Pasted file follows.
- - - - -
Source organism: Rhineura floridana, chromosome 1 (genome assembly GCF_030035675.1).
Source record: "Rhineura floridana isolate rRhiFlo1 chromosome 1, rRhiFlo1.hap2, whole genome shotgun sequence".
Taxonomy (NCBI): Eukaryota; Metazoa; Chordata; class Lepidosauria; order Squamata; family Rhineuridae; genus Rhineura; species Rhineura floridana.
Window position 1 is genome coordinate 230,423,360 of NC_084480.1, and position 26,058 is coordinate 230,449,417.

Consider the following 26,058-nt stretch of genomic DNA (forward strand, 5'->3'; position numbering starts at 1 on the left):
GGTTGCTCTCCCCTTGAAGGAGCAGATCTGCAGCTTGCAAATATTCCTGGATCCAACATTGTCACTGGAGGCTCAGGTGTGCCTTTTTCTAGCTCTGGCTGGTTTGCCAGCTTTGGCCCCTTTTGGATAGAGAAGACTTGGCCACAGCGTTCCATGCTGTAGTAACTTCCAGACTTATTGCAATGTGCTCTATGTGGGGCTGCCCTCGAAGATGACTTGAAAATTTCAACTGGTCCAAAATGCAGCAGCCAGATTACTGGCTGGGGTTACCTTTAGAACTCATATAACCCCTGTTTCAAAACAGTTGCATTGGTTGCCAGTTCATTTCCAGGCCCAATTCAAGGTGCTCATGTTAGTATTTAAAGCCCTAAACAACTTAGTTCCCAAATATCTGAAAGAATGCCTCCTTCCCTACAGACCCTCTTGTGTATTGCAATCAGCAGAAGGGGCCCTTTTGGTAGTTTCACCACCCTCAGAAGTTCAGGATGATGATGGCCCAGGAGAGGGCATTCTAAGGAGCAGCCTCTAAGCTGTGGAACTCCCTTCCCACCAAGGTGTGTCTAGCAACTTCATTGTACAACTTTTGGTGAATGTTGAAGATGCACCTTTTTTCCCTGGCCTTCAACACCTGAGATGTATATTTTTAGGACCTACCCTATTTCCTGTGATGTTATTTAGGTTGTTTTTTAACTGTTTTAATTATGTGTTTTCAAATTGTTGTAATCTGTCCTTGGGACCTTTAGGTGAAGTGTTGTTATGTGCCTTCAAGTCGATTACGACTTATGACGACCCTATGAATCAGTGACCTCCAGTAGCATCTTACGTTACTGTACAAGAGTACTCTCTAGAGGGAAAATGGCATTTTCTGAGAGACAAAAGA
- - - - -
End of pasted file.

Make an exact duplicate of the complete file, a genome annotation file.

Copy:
Source organism: Rhineura floridana, chromosome 1 (genome assembly GCF_030035675.1).
Source record: "Rhineura floridana isolate rRhiFlo1 chromosome 1, rRhiFlo1.hap2, whole genome shotgun sequence".
Taxonomy (NCBI): Eukaryota; Metazoa; Chordata; class Lepidosauria; order Squamata; family Rhineuridae; genus Rhineura; species Rhineura floridana.
Window position 1 is genome coordinate 230,423,360 of NC_084480.1, and position 26,058 is coordinate 230,449,417.

Consider the following 26,058-nt stretch of genomic DNA (forward strand, 5'->3'; position numbering starts at 1 on the left):
GGTTGCTCTCCCCTTGAAGGAGCAGATCTGCAGCTTGCAAATATTCCTGGATCCAACATTGTCACTGGAGGCTCAGGTGTGCCTTTTTCTAGCTCTGGCTGGTTTGCCAGCTTTGGCCCCTTTTGGATAGAGAAGACTTGGCCACAGCGTTCCATGCTGTAGTAACTTCCAGACTTATTGCAATGTGCTCTATGTGGGGCTGCCCTCGAAGATGACTTGAAAATTTCAACTGGTCCAAAATGCAGCAGCCAGATTACTGGCTGGGGTTACCTTTAGAACTCATATAACCCCTGTTTCAAAACAGTTGCATTGGTTGCCAGTTCATTTCCAGGCCCAATTCAAGGTGCTCATGTTAGTATTTAAAGCCCTAAACAACTTAGTTCCCAAATATCTGAAAGAATGCCTCCTTCCCTACAGACCCTCTTGTGTATTGCAATCAGCAGAAGGGGCCCTTTTGGTAGTTTCACCACCCTCAGAAGTTCAGGATGATGATGGCCCAGGAGAGGGCATTCTAAGGAGCAGCCTCTAAGCTGTGGAACTCCCTTCCCACCAAGGTGTGTCTAGCAACTTCATTGTACAACTTTTGGTGAATGTTGAAGATGCACCTTTTTTCCCTGGCCTTCAACACCTGAGATGTATATTTTTAGGACCTACCCTATTTCCTGTGATGTTATTTAGGTTGTTTTTTAACTGTTTTAATTATGTGTTTTCAAATTGTTGTAATCTGTCCTTGGGACCTTTAGGTGAAGTGTTGTTATGTGCCTTCAAGTCGATTACGACTTATGACGACCCTATGAATCAGTGACCTCCAGTAGCATCTTACGTTACTGTACAAGAGTACTCTCTAGAGGGAAAATGGCATTTTCTGAGAGACAAAAGA